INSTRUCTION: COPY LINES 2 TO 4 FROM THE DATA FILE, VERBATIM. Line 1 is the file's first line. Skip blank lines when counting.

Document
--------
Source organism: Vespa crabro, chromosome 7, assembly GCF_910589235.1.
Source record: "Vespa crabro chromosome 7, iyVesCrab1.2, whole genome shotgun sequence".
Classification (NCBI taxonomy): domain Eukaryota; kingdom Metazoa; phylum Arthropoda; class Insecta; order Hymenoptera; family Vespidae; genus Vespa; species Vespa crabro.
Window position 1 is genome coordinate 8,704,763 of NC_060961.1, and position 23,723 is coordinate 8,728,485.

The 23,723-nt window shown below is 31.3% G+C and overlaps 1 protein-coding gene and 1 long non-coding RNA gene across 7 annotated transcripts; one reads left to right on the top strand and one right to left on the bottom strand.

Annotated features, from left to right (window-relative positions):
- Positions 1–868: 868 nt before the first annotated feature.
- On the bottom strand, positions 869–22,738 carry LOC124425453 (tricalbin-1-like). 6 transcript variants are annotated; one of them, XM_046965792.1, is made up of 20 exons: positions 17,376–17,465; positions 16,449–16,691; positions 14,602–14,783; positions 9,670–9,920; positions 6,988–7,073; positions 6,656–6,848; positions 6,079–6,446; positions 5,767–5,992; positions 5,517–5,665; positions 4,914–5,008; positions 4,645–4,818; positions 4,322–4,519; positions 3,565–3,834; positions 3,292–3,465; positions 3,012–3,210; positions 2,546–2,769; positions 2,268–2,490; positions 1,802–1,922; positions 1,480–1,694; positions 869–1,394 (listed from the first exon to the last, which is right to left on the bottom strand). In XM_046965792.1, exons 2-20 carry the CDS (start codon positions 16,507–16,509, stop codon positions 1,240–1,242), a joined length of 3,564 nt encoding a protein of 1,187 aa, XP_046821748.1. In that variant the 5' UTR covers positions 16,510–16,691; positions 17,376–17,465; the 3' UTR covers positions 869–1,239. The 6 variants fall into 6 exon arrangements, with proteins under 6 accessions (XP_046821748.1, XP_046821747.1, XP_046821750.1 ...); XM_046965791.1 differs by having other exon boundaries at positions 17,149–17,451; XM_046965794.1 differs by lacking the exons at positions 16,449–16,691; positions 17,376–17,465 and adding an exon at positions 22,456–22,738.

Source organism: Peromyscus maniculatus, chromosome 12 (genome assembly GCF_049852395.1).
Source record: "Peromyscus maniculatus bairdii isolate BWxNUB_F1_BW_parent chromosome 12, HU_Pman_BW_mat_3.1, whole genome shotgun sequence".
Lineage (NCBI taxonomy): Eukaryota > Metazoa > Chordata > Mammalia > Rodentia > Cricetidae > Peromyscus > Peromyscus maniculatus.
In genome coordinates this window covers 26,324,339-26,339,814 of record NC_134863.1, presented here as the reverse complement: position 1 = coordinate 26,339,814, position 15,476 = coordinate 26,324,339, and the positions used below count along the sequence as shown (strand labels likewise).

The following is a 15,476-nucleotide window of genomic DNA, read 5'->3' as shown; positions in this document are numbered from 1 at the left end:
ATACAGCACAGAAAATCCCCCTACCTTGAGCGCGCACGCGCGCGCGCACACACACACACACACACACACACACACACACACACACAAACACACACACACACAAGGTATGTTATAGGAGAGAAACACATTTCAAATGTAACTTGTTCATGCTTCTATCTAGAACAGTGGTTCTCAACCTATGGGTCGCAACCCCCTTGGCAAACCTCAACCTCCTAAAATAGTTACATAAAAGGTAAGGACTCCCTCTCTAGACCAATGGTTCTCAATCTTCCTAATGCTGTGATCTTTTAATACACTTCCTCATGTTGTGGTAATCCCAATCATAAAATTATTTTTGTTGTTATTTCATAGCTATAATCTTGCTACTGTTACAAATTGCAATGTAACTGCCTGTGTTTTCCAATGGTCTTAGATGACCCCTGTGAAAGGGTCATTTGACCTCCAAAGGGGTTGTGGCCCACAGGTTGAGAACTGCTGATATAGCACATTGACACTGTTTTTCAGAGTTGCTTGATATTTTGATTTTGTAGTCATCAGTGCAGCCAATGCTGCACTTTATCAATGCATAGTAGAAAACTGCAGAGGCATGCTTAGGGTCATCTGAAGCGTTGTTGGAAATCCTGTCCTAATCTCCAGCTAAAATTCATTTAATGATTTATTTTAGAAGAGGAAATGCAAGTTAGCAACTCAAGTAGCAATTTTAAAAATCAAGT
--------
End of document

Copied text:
Source record: "Vespa crabro chromosome 7, iyVesCrab1.2, whole genome shotgun sequence".
Classification (NCBI taxonomy): domain Eukaryota; kingdom Metazoa; phylum Arthropoda; class Insecta; order Hymenoptera; family Vespidae; genus Vespa; species Vespa crabro.
Window position 1 is genome coordinate 8,704,763 of NC_060961.1, and position 23,723 is coordinate 8,728,485.